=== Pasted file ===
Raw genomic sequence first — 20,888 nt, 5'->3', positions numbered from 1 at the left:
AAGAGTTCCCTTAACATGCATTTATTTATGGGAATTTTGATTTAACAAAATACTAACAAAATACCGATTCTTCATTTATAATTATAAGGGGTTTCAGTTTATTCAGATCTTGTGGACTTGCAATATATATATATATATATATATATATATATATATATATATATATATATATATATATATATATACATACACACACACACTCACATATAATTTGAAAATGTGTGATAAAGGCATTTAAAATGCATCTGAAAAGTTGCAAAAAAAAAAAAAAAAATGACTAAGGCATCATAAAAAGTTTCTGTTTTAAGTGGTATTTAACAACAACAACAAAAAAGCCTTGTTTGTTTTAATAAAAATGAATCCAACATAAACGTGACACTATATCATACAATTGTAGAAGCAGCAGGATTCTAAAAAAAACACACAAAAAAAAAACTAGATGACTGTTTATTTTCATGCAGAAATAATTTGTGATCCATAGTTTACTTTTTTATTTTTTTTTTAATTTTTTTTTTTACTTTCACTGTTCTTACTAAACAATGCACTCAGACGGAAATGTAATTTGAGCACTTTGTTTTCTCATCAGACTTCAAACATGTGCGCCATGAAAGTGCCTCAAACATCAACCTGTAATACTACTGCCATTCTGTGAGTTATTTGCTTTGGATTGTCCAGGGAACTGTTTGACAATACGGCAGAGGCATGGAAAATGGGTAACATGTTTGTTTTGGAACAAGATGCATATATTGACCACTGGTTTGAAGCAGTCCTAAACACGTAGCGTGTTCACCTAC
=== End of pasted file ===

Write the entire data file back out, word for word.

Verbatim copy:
Raw genomic sequence first — 20,888 nt, 5'->3', positions numbered from 1 at the left:
AAGAGTTCCCTTAACATGCATTTATTTATGGGAATTTTGATTTAACAAAATACTAACAAAATACCGATTCTTCATTTATAATTATAAGGGGTTTCAGTTTATTCAGATCTTGTGGACTTGCAATATATATATATATATATATATATATATATATATATATATATATATATATATATATATATATACATACACACACACACTCACATATAATTTGAAAATGTGTGATAAAGGCATTTAAAATGCATCTGAAAAGTTGCAAAAAAAAAAAAAAAAATGACTAAGGCATCATAAAAAGTTTCTGTTTTAAGTGGTATTTAACAACAACAACAAAAAAGCCTTGTTTGTTTTAATAAAAATGAATCCAACATAAACGTGACACTATATCATACAATTGTAGAAGCAGCAGGATTCTAAAAAAAACACACAAAAAAAAAACTAGATGACTGTTTATTTTCATGCAGAAATAATTTGTGATCCATAGTTTACTTTTTTATTTTTTTTTTAATTTTTTTTTTTACTTTCACTGTTCTTACTAAACAATGCACTCAGACGGAAATGTAATTTGAGCACTTTGTTTTCTCATCAGACTTCAAACATGTGCGCCATGAAAGTGCCTCAAACATCAACCTGTAATACTACTGCCATTCTGTGAGTTATTTGCTTTGGATTGTCCAGGGAACTGTTTGACAATACGGCAGAGGCATGGAAAATGGGTAACATGTTTGTTTTGGAACAAGATGCATATATTGACCACTGGTTTGAAGCAGTCCTAAACACGTAGCGTGTTCACCTAC